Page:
I suppose this one of those Gen X/Gen Y things, but the Choose Your Own Adventure series, generally purchased via the Scholastic Book Club, were a big part of my reading youth as I kept a finger on the last choice, turning to page 77 to see if I managed to avoid the clutches of the Abominable Snowman.
The original author and publisher of the series, R.A. Montgomery died in Vermont on Nov. 9 at the age of 78.
The story of the series, from Wikipedia:
According to Packard, the core idea for the series emerged from bedtime stories that he told to his daughters every night, revolving around a character named Pete and his adventures. Packard stated, "I had a character named Pete and I usually had him encountering all these different adventures on an isolated island. But that night I was running out of things for Pete to do, so I just asked what they would do." His two daughters came up with different paths for the story to take and Packard thought up an ending for each of the paths. "What really struck me was the natural enthusiasm they had for the idea. And I thought: 'Could I write this down?'"
Packard soon developed this basic premise into a manuscript titled The Adventures of You on Sugar Cane Island. He set out in 1970 in order to find a publisher, but was rejected by nine different publishing companies, causing him to shelve the idea. In 1975, he was able to convince Ray Montgomery, co-owner of Vermont Crossroads Press, to publish the book and it sold 8,000 copies, a large amount for a small local publishing house. The series was later marketed to Pocket Books, where it also sold well, but Montgomery believed that it would sell better if a bigger publisher could be found for the books. After some discussion, Montgomery was able to make a contract for the series with Bantam Books. Packard and Montgomery were both selected to write books for the series, including the contracting out of titles to additional authors.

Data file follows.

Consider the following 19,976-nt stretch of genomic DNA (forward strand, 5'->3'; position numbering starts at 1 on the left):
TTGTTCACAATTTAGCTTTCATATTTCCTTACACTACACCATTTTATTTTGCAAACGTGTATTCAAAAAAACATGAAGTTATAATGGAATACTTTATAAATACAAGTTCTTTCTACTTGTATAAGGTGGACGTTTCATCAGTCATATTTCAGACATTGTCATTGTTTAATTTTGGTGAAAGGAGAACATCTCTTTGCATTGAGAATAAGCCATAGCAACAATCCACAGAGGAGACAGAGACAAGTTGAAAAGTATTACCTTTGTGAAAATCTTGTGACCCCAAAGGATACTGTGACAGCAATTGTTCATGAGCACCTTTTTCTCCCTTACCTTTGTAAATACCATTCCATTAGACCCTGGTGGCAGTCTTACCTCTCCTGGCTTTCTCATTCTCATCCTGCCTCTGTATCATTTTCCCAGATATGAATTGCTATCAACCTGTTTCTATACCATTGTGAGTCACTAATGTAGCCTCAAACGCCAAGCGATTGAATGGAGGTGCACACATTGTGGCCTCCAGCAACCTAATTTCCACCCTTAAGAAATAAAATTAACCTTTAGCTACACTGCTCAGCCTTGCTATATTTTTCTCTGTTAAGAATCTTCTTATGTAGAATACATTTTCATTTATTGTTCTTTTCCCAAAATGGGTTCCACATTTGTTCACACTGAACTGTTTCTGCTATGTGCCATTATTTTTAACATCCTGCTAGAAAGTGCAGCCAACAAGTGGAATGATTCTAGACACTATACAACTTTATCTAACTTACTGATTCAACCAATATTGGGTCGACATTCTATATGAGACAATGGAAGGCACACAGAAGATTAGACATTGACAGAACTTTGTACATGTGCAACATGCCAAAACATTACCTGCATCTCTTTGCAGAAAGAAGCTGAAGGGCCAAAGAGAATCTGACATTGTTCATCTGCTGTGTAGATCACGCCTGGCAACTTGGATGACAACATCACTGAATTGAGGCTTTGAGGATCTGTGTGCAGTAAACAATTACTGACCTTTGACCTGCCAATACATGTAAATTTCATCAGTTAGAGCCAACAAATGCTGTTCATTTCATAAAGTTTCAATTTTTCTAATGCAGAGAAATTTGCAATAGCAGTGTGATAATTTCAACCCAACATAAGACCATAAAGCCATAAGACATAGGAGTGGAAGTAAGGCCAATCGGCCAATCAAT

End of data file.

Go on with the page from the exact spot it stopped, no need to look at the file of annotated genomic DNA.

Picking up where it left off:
Poetically, the font on Montgomery obit on the CYOA site should be very familiar to fans of the series.